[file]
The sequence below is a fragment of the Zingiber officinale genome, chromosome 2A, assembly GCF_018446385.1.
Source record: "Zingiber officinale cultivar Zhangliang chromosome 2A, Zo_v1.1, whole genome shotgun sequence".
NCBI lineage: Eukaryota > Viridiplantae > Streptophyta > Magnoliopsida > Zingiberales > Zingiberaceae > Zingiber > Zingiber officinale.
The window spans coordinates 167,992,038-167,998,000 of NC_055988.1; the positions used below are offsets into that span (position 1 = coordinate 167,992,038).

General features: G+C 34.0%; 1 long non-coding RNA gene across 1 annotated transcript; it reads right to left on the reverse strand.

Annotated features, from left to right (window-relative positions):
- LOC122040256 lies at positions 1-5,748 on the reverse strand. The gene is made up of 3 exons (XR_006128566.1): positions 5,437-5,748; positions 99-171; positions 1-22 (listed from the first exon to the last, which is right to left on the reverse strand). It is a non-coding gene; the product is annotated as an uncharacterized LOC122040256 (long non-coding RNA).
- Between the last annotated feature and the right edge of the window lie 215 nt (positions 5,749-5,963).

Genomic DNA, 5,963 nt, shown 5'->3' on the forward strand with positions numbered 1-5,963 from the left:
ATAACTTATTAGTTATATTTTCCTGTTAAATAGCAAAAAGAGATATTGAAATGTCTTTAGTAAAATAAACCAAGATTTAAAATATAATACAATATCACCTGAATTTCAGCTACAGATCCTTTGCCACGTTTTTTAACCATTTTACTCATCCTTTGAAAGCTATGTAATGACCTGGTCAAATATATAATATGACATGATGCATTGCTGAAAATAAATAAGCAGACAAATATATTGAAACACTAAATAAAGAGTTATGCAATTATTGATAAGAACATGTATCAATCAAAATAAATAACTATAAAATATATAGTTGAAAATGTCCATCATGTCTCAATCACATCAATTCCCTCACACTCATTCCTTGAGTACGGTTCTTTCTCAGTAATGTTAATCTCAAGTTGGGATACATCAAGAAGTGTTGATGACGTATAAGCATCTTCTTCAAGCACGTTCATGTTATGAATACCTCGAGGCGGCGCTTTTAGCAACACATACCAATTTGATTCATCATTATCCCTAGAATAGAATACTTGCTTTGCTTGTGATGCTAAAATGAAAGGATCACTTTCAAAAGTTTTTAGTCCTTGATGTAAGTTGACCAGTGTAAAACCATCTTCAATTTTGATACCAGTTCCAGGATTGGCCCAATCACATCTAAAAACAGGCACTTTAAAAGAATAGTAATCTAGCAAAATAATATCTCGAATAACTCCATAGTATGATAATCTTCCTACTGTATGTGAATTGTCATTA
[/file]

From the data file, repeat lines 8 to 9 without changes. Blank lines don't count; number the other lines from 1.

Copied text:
- Between the last annotated feature and the right edge of the window lie 215 nt (positions 5,749-5,963).

Genomic DNA, 5,963 nt, shown 5'->3' on the forward strand with positions numbered 1-5,963 from the left: